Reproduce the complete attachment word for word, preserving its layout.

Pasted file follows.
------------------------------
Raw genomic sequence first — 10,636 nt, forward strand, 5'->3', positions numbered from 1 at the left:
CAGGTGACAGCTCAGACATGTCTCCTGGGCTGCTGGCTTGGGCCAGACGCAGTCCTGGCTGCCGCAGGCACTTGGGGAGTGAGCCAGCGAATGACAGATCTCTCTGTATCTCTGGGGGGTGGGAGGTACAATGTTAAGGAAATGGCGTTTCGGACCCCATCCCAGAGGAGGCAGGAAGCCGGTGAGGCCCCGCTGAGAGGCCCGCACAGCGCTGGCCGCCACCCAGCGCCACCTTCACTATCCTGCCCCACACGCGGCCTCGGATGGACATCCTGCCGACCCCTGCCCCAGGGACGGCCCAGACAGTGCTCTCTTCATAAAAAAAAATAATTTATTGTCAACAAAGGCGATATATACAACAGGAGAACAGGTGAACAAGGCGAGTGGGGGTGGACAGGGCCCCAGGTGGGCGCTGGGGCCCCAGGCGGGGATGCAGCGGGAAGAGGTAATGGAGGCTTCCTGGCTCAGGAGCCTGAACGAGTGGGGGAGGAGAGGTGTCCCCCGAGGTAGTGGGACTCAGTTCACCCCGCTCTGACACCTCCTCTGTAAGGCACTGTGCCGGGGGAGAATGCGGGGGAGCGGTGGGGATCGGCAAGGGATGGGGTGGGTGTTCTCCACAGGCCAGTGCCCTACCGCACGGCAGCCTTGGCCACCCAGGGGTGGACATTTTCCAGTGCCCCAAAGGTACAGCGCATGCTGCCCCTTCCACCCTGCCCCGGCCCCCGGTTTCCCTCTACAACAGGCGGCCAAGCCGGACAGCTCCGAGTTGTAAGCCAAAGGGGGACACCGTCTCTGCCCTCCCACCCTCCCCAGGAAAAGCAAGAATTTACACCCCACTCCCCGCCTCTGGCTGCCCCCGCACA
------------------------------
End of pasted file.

Raw genomic sequence first — 10,636 nt, forward strand, 5'->3', positions numbered from 1 at the left:
CAGGTGACAGCTCAGACATGTCTCCTGGGCTGCTGGCTTGGGCCAGACGCAGTCCTGGCTGCCGCAGGCACTTGGGGAGTGAGCCAGCGAATGACAGATCTCTCTGTATCTCTGGGGGGTGGGAGGTACAATGTTAAGGAAATGGCGTTTCGGACCCCATCCCAGAGGAGGCAGGAAGCCGGTGAGGCCCCGCTGAGAGGCCCGCACAGCGCTGGCCGCCACCCAGCGCCACCTTCACTATCCTGCCCCACACGCGGCCTCGGATGGACATCCTGCCGACCCCTGCCCCAGGGACGGCCCAGACAGTGCTCTCTTCATAAAAAAAAATAATTTATTGTCAACAAAGGCGATATATACAACAGGAGAACAGGTGAACAAGGCGAGTGGGGGTGGACAGGGCCCCAGGTGGGCGCTGGGGCCCCAGGCGGGGATGCAGCGGGAAGAGGTAATGGAGGCTTCCTGGCTCAGGAGCCTGAACGAGTGGGGGAGGAGAGGTGTCCCCCGAGGTAGTGGGACTCAGTTCACCCCGCTCTGACACCTCCTCTGTAAGGCACTGTGCCGGGGGAGAATGCGGGGGAGCGGTGGGGATCGGCAAGGGATGGGGTGGGTGTTCTCCACAGGCCAGTGCCCTACCGCACGGCAGCCTTGGCCACCCAGGGGTGGACATTTTCCAGTGCCCCAAAGGTACAGCGCATGCTGCCCCTTCCACCCTGCCCCGGCCCCCGGTTTCCCTCTACAACAGGCGGCCAAGCCGGACAGCTCCGAGTTGTAAGCCAAAGGGGGACACCGTCTCTGCCCTCCCACCCTCCCCAGGAAAAGCAAGAATTTACACCCCACTCCCCGCCTCTGGCTGCCCCCGCACA